Casual Games

Foldit – crowdsourcing disease solutions using games

By | Business models, Casual Games, free | No Comments

Crowdsourcing and third party monetisation (aka the trend to ‘free’) are a couple of my favourite themes and Foldit combines them both to help solve biology problems that have applications in cancer, HIV and Alzheimers.  Brilliant.

Foldit have released a puzzle game in which the solutions that the players come up with are real world possible solutions for how proteins might fold.  That is signifcant because there are many, many ways in which proteins might fold and finding the optimal solution is one of the hardest problems in biology, and more importantly one that can’t be solved cost effectively through the use of raw computing power.  It is important because understanding how certain proteins fold is on the critical path for combating the diseases listed above.

You can download the game from Foldit’s site, and if you play you will see it is a game with similarities to some of the iPhone based puzzle games.  It is a little rough round the edges, but both the concept of what they are doing and the practical implications are very cool.

Thinking ahead, this idea of using games to crowdsource solutions to difficult science and engineering problems could be a way to finance free to play games.  The idea could even be extended to non-scientific problems like testing the response to advertising campaigns or product ideas.  Foldit feels like it has been put together by the people looking for the solution, but there is no reason why the problem couldn’t be defined in the abstract and offered up to third party developers who would then design the game in return for payment based on the value of the solution delivered.

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iPhone takes major market share in mobile games

By | Casual Games | 4 Comments


As this graphic from Flurry Analytics shows the iPhone OS is killing the Nintendo DS and PSP in the portable games market – original story on Techcrunch. To put some numbers around that, Flurry believe that $500m of iPhone games were sold through the App Store in the US last year, up from $115m the year before.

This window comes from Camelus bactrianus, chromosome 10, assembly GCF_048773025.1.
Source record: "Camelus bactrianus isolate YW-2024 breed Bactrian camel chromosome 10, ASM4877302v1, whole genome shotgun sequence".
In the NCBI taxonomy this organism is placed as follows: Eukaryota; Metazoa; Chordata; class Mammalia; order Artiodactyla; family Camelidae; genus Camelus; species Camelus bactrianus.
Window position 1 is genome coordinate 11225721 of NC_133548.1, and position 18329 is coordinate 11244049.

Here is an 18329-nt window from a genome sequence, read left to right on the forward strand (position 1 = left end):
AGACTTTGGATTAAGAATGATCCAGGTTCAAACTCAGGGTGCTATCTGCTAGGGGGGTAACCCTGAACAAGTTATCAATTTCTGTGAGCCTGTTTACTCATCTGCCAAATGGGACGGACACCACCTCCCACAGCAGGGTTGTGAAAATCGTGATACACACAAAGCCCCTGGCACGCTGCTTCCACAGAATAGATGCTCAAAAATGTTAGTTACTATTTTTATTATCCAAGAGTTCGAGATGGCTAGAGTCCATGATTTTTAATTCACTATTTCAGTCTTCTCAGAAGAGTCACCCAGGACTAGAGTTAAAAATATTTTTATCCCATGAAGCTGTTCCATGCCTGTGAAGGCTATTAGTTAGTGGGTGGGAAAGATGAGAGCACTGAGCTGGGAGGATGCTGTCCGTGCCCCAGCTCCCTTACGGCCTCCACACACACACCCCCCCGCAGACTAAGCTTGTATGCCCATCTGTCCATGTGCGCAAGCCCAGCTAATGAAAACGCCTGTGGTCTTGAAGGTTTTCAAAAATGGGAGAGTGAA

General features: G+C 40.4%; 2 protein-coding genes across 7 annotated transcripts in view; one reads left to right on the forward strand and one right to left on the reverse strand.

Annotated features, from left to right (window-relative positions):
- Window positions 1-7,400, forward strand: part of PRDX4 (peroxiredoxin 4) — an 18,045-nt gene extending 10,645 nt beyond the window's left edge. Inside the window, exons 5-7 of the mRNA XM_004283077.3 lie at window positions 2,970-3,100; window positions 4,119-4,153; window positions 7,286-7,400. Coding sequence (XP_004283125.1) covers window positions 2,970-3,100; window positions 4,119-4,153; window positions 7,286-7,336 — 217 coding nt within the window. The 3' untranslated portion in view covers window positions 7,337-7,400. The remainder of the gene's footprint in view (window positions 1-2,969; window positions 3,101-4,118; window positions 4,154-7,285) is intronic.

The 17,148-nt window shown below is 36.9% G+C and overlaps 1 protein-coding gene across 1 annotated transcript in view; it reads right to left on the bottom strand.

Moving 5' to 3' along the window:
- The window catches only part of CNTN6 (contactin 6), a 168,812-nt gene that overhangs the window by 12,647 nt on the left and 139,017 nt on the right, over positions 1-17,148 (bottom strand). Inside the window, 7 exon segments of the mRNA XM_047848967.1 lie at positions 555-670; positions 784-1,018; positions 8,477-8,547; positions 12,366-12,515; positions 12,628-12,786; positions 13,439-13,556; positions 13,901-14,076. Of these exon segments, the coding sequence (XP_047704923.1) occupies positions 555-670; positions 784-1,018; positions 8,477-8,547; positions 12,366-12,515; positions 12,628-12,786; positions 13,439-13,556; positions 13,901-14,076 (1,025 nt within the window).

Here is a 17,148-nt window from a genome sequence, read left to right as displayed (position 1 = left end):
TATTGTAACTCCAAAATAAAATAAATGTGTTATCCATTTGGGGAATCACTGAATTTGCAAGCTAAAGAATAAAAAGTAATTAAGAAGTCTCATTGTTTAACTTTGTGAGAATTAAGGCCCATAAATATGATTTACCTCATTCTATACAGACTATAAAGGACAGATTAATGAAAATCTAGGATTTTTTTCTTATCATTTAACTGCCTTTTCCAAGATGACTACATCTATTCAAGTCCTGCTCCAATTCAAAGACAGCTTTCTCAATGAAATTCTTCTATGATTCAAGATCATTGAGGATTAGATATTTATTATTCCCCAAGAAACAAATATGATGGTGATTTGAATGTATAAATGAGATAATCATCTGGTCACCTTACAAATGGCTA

The games market has historically been a corner of media world where standardised platforms have played second fiddle to purpose built devices, in both fixed and mobile.  Maybe that is now starting to change.  What is exciting from a games point of view is the ability to take advantage of iPhone features that it wouldn’t have been economically viable to build into a pure play portable gaming device – that ranges from the obvious benefits you get from an accelerometer today to maybe augmented reality games using the camera and GPS in the not too distant future.

Looking even further forward I expect a range of other sensors to get built into smartphones, including biometric sensors.  If I’m right then games developers will find new and exciting ways to use them and the iPhone and its ilk will continue to take share from Nintendo and Sony.

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Games publisher value add in an iPhone world

By | Casual Games, Venture Capital | 2 Comments


At the GDC conference in Cologne this morning I attended a panel session which was addressing the question of how games publishers add value to games developers in the iPhone ecosystem.  This is a topical question because in traditional games publishing the ability to deliver retail shelf space was beyond most developers and so they had little choice but to work with a publisher.  In the iPhone world this critical gating function has simply gone away – when Apple launched the App Store they announced that they would take submissions direct from developers and release everything that complies with their fairly simple guidelines.

As you’d expect the panel participants, which included representatives from leading iPhone publishers Chillingo and ngmoco as well as leading iPhone developers Subatomic and Fishlabs, had lots of ideas on the topic, which more or less fell into the following five areas (please shout if I’ve missed something):

  • Money
  • Marketing services
  • Advice on how to price the app (what level to start at, when to reduce it)
  • Advice on how to make the game better
  • Software the developer can use to make her game better and drive distribution (e.g. stats and social features)

I think that the last item on this list could well become the most important over time but it is largely a thing for the future.  The company furthest ahead in this regard is ngmoco and they released version one of their plus+ software only very recently, and Chillingo who are probably in second place have announced their first version of their Crystal SDK will be released shortly.

So the panellists talked mostly about the first four items on the list and the debate reminded me of discussions about VC value add to startups.  There is the money element and then there are the other things which are slightly intangible and which a startup or developer could do for themselves, but where a VC or publisher benefits from exposure to a much greater number of projects and might have more experience and/or contacts to bring to bear.

The fourth item on the list, that publishers help make games better, is perhaps the most contentious with Sergei of Subatomic (whose Fieldrunners game I love btw) saying openly that his company has all the creative skills they need and that publishers trying to help might not actually be helpful.  This of course has parallels in the VC world where some entrepreneurs will argue that they don’t need any help from a VC.